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Despite the fact that there is a small chance that there's a load of poo in them, and people keep coming up with ever-worsening ideas to make you look like a twat, research has discovered there is a good chance that face fuzz keeps you healthy and handsome.
Great news for those of us who can't grow facial hair. At least we've got something to blame for the fact that we're ghoulish, sickly creatures.
Anyway, beards have been scientifically - and the word 'scientifically' is used fairly loosely here - proven to make men more attractive. They also apparently have hidden health benefits that you might not previously have been aware of.
So, according to the professors at the University of Queensland, beards can protect the face from up to 95 percent of harmful UV rays. That's a UPF (ultraviolet protection factor, to you and me) of 21.
The lead author of this research, Professor Alfio Parisi, backed up these bold claims to the Independent.
Parisi explained: "While beards will never be as sun-safe as sunscreen, they certainly are a factor in blocking UV rays."
But wait, there's more. This lower UV exposure has other benefits for the face of the hirsute fellow. Less UV means a slower ageing process. That means that despite beards making you look like a 19th Century fur trapper, your skin will actually be more youthful and wrinkle free.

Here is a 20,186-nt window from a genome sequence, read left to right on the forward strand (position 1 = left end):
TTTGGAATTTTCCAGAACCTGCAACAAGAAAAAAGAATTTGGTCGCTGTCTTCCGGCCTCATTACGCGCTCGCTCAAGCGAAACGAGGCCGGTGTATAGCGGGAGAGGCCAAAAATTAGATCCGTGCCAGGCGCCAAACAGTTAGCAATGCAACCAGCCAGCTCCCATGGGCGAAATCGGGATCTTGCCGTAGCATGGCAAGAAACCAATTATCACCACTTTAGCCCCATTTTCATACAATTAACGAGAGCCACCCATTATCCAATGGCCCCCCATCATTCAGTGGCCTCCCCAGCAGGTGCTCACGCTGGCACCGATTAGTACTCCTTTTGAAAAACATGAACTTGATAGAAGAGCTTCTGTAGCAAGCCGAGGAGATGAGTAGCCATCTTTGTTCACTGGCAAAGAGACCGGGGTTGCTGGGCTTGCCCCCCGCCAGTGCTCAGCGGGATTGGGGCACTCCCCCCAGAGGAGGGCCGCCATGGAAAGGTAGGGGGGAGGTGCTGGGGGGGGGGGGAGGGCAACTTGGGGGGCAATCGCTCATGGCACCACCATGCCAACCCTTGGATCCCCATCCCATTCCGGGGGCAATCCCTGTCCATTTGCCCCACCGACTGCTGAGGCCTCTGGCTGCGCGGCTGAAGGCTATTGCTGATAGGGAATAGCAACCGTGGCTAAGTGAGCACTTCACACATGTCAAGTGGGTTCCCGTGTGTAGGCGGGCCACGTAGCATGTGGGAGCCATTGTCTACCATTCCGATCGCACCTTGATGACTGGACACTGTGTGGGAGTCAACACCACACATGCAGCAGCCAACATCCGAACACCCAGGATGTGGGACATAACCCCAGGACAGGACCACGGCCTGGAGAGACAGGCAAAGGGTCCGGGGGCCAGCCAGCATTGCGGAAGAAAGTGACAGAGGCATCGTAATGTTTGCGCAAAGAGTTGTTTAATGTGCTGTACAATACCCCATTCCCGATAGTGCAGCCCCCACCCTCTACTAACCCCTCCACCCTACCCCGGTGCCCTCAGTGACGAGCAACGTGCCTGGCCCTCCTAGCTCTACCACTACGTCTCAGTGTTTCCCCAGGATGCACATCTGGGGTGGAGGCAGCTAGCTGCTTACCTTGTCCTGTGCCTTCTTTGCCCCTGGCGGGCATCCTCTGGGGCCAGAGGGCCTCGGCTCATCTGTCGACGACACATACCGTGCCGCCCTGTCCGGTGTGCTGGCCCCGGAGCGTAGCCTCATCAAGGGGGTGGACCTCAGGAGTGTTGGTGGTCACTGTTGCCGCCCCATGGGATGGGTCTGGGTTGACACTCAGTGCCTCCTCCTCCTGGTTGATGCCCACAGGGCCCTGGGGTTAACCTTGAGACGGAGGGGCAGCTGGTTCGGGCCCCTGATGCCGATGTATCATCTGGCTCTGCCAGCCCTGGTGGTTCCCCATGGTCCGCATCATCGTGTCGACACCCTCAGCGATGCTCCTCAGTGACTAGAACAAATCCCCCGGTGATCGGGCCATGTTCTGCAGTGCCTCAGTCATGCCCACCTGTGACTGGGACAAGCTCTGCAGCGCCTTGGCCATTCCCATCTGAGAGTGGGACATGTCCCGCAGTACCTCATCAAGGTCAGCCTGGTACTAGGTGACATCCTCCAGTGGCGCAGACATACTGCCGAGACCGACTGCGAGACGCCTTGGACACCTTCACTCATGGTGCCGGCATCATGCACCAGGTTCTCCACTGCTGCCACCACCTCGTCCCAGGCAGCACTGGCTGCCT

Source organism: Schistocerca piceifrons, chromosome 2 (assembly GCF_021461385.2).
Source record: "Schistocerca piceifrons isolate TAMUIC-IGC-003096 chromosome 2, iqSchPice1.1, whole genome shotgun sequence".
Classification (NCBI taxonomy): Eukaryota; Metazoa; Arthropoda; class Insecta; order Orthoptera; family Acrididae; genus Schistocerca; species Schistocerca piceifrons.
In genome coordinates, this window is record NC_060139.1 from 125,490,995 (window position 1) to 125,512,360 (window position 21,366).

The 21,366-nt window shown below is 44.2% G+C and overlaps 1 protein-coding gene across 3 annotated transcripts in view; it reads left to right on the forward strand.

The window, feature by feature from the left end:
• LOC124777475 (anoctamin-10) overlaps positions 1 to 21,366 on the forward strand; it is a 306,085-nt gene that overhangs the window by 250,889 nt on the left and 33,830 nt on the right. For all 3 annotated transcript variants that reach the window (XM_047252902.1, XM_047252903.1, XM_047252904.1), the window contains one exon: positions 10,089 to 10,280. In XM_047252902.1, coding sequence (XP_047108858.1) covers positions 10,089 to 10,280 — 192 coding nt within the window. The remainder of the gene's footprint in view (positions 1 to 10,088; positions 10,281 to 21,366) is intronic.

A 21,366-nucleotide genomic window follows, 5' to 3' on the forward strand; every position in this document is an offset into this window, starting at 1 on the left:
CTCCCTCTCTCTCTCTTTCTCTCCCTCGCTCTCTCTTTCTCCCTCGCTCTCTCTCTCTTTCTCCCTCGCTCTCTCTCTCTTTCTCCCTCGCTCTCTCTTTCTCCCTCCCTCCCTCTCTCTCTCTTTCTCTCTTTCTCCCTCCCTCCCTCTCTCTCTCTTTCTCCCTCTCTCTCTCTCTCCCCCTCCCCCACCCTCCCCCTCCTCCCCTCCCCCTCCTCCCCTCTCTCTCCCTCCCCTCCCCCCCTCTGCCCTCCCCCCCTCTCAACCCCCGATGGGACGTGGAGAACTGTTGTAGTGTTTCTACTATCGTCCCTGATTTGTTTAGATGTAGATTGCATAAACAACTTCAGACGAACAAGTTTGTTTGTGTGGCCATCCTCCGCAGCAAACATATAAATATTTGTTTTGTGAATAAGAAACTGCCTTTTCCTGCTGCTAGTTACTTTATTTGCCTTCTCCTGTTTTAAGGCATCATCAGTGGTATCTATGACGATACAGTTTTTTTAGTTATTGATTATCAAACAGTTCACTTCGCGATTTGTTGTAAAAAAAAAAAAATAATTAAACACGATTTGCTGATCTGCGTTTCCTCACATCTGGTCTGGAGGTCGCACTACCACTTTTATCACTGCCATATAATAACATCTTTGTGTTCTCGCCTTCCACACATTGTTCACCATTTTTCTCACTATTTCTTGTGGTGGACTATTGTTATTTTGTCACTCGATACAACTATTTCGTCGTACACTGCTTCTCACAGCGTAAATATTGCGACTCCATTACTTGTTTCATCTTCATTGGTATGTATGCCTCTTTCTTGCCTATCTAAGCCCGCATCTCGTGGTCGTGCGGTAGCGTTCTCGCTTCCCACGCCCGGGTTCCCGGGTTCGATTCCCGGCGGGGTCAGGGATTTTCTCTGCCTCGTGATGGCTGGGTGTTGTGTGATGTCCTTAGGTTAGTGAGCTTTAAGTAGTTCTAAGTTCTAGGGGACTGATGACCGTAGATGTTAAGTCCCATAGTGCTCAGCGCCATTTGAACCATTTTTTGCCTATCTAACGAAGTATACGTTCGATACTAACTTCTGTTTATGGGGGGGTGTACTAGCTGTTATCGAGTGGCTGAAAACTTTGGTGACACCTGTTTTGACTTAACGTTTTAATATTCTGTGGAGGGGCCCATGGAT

Oh, and bearded folk are also less likely to contract skin cancer.
Dr Adam Friedmann, a Harley Street dermatologist, told the Independent: "Sun exposure is the primary cause of photo-ageing and skin damage so it makes sense that if your face is covered by a heavy beard, it may well protect your skin from the signs of ageing.
"This means fewer wrinkles and a reduction in age spots (liver spots) commonly found on the face."
It's not all bad news for the less-hairy among us. This research also holds true for those with a load of hair on their heads.
Dr Friedmann continued: "People with a thick head of hair do not tend to get skin cancer or photo ageing on the scalp until they lose their hair. So we can see that there is a UV protective effect."
There you have it. If you're a baldy so-and-so with no beard, you wanna be sun-screening up, mate.
However, that's something you should be doing anyway, even if you've got a thick head of hair and a beard. It's better to be safe than sorry, after all.
In case you're wondering, the study included a very technical experiment during which mannequins - some bearded, some not - were left in the sun to see how much radiation they absorbed.
Sounds like a fairly cushy job, to be honest.
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